Oct. 20 (Bloomberg) -- Rubber plunged to a 14-month low as a French-German split emerged over Europe’s rescue strategy and Thai floods reduced car production, deepening concern demand will weaken for the commodity used to make tires.
March-delivery rubber dropped 6.6 percent to close at 281.5 yen a kilogram ($3,669 a metric ton) on the Tokyo Commodity Exchange, the lowest level since August 2010.
French President Nicolas Sarkozy flew to Germany to join the talks as leaders assembled in Frankfurt in an effort to narrow divisions before an Oct. 23 summit. Europe’s leaders are looking for ways to maximize the firepower of the 440 billion- euro ($605.5 billion) European Financial Stability Facility as the region’s debt crisis threatens to engulf Italy and Spain.
“Risk aversion by investors increased after the split between Germany and France became clear,” Makiko Tsugata, a commodity analyst at research company Market Risk Advisory in Tokyo, said today by e-mail.
The European Union is the largest user of natural rubber after China, consuming 1.1 million tons last year, according to the Singapore-based International Rubber Study Group.
Asian stocks fell, oil dropped to a one-week low and copper declined for a fourth day after Luxembourg Prime Minister Jean- Claude Juncker, who chairs the group of euro-area finance ministers, indicated an impromptu meeting of European leaders in Frankfurt last night failed to resolve differences. The Fed’s Beige Book survey released yesterday showed companies reported more doubt about the recovery.
“We remain pretty nervous about Europe’s crisis because we have yet to see a concrete safety-net being established for the financial system,” said Mitsushige Akino, who oversees about $600 million in Tokyo at Ichiyoshi Investment Management Co.
In Shanghai, January-delivery rubber tumbled 4.4 percent to close at 25,445 yuan ($3,985) a ton.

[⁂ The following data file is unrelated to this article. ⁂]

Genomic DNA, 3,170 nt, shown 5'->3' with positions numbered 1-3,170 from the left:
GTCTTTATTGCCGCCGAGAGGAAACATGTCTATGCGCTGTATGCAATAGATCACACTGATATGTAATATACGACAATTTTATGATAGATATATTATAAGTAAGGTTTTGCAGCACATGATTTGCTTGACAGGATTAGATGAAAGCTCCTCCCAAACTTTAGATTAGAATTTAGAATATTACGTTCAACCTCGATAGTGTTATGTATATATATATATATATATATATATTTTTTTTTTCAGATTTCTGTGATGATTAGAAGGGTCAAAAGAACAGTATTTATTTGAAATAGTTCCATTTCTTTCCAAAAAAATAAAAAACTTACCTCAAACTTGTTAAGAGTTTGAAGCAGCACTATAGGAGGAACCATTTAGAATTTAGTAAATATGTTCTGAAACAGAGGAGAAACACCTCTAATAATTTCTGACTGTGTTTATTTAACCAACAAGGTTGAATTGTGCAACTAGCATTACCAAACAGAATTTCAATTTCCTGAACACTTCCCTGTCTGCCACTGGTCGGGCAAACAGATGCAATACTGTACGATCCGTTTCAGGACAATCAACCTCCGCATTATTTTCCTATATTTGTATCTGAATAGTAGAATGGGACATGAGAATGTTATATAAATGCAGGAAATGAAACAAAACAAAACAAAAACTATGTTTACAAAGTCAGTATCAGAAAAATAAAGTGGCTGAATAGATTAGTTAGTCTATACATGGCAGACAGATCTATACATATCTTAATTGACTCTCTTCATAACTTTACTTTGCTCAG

In the cash market, the benchmark Thai rubber price dropped 1.2 percent to 125.6 baht ($4.05) a kilogram today, extending yesterday’s 2.3 percent decline, the Rubber Research Institute of Thailand said on its website. Prices were pressured by the suspension of operations by the Thailand units of Honda Motor Co. and Toyota Motor Corp., according to the group.
Japanese automakers are losing 6,000 units of production a day because of floods in Thailand, the Japan Automobile Manufacturers Association said. Nine carmakers were affected by the disaster, the group said today.
Japanese automakers produced 1.6 million vehicles in Thailand last year, accounting for more than 90 percent of total production in the country, according to the group.
“It’s difficult to say when production in Thailand will return to normal,” Toshiyuki Shiga, chairman of the automakers group, said at a briefing in Tokyo. “Japanese automakers are split between temporarily importing parts from other countries and waiting for the waters to subside.”
The Thai floods may disrupt auto production for at least a month and cost 23 billion yen in operating profit at Toyota, 11 billion yen at Honda Motor Co. and 6.25 billion yen at Nissan Motor Co., according to Kohei Takahashi, an analyst in Tokyo at JPMorgan Chase & Co.
--Editors: Thomas Kutty Abraham, Ovais Subhani
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